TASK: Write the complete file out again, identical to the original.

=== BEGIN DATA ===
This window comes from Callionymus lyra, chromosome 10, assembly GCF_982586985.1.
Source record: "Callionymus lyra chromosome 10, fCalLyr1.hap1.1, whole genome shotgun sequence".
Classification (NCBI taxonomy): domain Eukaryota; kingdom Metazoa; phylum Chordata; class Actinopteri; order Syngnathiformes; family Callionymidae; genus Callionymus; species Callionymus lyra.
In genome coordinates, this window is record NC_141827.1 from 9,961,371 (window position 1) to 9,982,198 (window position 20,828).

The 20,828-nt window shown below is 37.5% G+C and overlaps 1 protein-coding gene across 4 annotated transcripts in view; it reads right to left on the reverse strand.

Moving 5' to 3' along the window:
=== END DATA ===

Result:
This window comes from Callionymus lyra, chromosome 10, assembly GCF_982586985.1.
Source record: "Callionymus lyra chromosome 10, fCalLyr1.hap1.1, whole genome shotgun sequence".
Classification (NCBI taxonomy): domain Eukaryota; kingdom Metazoa; phylum Chordata; class Actinopteri; order Syngnathiformes; family Callionymidae; genus Callionymus; species Callionymus lyra.
In genome coordinates, this window is record NC_141827.1 from 9,961,371 (window position 1) to 9,982,198 (window position 20,828).

The 20,828-nt window shown below is 37.5% G+C and overlaps 1 protein-coding gene across 4 annotated transcripts in view; it reads right to left on the reverse strand.

Moving 5' to 3' along the window: